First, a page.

Size Does Matter When It Comes To Animal Extinction Risk
An increasing number of the world's animals faces extinction risk but findings of a new research have revealed that the threat tends to be worst for the biggest and smallest creatures.
Biggest And Smallest Animals More At Risk Of Extinction
In a new study published in the journal Proceedings of the National Academy of Sciences on Tuesday, Sept. 19, researchers examined more than 27,000 vertebrate species based on their body mass. Of the species whose size data are available, researchers found that 17 percent face threats of extinction.
Studies on birds and mammals showed that animals with larger bodies are more likely to face extinction, but the new study revealed that animals on the small ends of the scale face similar threats as well.
"Surprisingly, we found that not only the largest of all vertebrate animal species are most threatened, but the very tiniest ones are also highly threatened with extinction," said study researcher Bill Ripple of Oregon State University.
"I think, for the smallest species, first of all we need to bring higher awareness to them, because the larger ones get a lot of attention, but the smaller ones get very little."
Non-Mammals Overlooked By Protection Efforts
The research, which evaluated birds, reptiles, mammals, amphibians, bony fishes, and cartilaginous fishes (such as sharks and rays), also revealed that there are species overlooked in terms of conservation efforts.
Big and well-known mammals such as rhinos, whales, elephants and lions, have long been the targets of protection efforts but other large-bodied non-mammal animals such as the Somali ostrich, Komodo dragon, whale sharks, and the Atlantic sturgeon also need conservation efforts.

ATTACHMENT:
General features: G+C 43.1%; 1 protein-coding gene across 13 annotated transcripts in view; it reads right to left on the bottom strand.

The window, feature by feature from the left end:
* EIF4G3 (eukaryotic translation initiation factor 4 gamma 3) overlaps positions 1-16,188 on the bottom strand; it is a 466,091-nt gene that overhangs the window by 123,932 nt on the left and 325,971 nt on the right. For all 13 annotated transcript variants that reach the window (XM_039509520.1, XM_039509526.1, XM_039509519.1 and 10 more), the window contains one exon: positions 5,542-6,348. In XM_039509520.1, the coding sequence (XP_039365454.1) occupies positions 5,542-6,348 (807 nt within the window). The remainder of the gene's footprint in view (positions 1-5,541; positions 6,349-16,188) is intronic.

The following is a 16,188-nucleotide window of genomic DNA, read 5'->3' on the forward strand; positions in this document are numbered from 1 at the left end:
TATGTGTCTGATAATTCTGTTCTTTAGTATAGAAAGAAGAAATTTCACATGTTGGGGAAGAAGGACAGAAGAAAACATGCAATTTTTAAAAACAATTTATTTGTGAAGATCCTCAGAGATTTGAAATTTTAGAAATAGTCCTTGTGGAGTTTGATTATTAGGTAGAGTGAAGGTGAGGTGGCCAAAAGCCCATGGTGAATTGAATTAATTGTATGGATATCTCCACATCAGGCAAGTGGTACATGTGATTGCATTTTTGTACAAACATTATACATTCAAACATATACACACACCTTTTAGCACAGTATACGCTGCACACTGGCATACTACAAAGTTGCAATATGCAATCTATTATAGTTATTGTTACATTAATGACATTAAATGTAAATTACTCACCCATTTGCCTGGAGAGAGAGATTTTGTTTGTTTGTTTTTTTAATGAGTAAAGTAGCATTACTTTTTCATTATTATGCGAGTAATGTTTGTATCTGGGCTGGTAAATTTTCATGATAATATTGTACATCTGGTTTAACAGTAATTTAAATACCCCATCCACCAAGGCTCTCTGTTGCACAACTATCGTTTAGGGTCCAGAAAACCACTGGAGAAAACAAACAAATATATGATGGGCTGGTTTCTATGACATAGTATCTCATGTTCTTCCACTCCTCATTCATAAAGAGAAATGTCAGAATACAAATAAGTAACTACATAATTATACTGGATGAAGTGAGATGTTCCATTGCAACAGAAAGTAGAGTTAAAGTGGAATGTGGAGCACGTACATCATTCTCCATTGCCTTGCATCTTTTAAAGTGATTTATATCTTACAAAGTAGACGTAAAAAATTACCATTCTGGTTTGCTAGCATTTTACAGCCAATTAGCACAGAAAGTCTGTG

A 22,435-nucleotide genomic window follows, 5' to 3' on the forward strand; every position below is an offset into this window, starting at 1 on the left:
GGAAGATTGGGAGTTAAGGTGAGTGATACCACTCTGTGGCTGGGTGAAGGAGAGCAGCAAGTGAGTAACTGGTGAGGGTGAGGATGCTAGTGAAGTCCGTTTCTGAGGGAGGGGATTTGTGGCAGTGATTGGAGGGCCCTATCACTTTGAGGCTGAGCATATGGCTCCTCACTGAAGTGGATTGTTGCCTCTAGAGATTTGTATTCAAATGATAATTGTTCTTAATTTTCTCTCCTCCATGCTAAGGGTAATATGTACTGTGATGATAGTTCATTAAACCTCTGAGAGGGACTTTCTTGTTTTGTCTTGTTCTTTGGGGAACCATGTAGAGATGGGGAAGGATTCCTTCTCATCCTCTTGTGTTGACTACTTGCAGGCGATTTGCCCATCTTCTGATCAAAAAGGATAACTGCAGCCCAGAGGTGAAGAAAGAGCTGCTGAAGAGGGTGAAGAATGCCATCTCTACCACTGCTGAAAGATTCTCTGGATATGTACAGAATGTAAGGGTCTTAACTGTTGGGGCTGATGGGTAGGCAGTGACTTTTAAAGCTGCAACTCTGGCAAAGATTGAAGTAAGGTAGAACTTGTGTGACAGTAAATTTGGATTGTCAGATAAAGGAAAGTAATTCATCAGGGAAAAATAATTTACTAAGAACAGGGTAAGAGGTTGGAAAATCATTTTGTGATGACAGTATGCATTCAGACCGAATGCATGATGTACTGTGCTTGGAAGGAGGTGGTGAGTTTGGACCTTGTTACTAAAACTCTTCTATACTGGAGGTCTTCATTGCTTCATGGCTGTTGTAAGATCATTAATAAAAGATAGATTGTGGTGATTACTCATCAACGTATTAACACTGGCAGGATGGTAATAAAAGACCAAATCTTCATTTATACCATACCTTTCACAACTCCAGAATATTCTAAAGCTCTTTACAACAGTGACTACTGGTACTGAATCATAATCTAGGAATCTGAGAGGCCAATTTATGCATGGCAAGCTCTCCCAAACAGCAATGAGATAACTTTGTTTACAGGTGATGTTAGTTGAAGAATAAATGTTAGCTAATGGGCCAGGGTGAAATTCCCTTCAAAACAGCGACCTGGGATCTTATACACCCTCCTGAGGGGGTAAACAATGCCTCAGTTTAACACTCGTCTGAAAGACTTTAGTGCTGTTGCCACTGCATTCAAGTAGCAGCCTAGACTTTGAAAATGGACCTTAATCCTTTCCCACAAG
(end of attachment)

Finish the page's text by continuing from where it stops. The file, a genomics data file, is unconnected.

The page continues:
Researchers said that different conservation strategies are needed to address the threats posed to the largest and smallest of animals.
Threats Faced By Large And Small Animals
The heavyweights are primarily threatened by hunting, while the featherweights are threatened by logging and pollution. Researchers said that the smallest creatures tend to have restricted geographic ranges, considered to be a crucial factor that can predict extinction risk, making the smallest species vulnerable to the effects of habitat degradation.
"Our results offer insight into halting the ongoing wave of vertebrate extinctions by revealing the vulnerability of large and small taxa, and identifying size-specific threats," the researchers wrote in their study.
"Without intervention, anthropogenic activities will soon precipitate a double truncation of the size distribution of the world's vertebrates, fundamentally reordering the structure of life on our planet."